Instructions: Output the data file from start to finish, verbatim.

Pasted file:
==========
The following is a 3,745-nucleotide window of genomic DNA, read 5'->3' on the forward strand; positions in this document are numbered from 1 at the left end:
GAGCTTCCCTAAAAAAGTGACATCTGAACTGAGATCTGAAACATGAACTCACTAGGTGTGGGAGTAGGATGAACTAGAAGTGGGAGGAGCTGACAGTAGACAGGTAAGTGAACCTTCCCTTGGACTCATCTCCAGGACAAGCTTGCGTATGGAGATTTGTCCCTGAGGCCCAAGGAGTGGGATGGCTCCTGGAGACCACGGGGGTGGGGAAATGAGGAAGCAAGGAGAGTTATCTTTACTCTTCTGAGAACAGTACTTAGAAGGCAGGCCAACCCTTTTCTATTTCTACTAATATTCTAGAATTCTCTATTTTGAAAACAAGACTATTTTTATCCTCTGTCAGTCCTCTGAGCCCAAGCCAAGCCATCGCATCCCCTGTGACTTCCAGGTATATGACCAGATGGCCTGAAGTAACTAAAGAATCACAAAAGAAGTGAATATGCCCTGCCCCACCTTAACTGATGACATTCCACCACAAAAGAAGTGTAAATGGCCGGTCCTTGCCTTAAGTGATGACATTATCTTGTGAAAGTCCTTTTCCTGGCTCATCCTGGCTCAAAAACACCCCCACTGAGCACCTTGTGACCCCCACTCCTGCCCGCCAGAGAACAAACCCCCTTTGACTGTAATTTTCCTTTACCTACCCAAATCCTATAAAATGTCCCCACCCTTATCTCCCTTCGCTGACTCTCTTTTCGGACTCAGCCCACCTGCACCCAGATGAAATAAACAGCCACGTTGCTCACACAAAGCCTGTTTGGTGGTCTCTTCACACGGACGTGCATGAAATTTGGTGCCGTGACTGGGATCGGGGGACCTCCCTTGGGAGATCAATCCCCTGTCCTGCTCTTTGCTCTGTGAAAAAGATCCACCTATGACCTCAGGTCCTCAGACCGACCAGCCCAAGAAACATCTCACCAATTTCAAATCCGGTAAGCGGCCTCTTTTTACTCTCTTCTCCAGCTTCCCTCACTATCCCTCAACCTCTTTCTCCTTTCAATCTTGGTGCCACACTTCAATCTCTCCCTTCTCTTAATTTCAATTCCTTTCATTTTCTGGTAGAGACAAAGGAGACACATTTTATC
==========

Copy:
The following is a 3,745-nucleotide window of genomic DNA, read 5'->3' on the forward strand; positions in this document are numbered from 1 at the left end:
GAGCTTCCCTAAAAAAGTGACATCTGAACTGAGATCTGAAACATGAACTCACTAGGTGTGGGAGTAGGATGAACTAGAAGTGGGAGGAGCTGACAGTAGACAGGTAAGTGAACCTTCCCTTGGACTCATCTCCAGGACAAGCTTGCGTATGGAGATTTGTCCCTGAGGCCCAAGGAGTGGGATGGCTCCTGGAGACCACGGGGGTGGGGAAATGAGGAAGCAAGGAGAGTTATCTTTACTCTTCTGAGAACAGTACTTAGAAGGCAGGCCAACCCTTTTCTATTTCTACTAATATTCTAGAATTCTCTATTTTGAAAACAAGACTATTTTTATCCTCTGTCAGTCCTCTGAGCCCAAGCCAAGCCATCGCATCCCCTGTGACTTCCAGGTATATGACCAGATGGCCTGAAGTAACTAAAGAATCACAAAAGAAGTGAATATGCCCTGCCCCACCTTAACTGATGACATTCCACCACAAAAGAAGTGTAAATGGCCGGTCCTTGCCTTAAGTGATGACATTATCTTGTGAAAGTCCTTTTCCTGGCTCATCCTGGCTCAAAAACACCCCCACTGAGCACCTTGTGACCCCCACTCCTGCCCGCCAGAGAACAAACCCCCTTTGACTGTAATTTTCCTTTACCTACCCAAATCCTATAAAATGTCCCCACCCTTATCTCCCTTCGCTGACTCTCTTTTCGGACTCAGCCCACCTGCACCCAGATGAAATAAACAGCCACGTTGCTCACACAAAGCCTGTTTGGTGGTCTCTTCACACGGACGTGCATGAAATTTGGTGCCGTGACTGGGATCGGGGGACCTCCCTTGGGAGATCAATCCCCTGTCCTGCTCTTTGCTCTGTGAAAAAGATCCACCTATGACCTCAGGTCCTCAGACCGACCAGCCCAAGAAACATCTCACCAATTTCAAATCCGGTAAGCGGCCTCTTTTTACTCTCTTCTCCAGCTTCCCTCACTATCCCTCAACCTCTTTCTCCTTTCAATCTTGGTGCCACACTTCAATCTCTCCCTTCTCTTAATTTCAATTCCTTTCATTTTCTGGTAGAGACAAAGGAGACACATTTTATC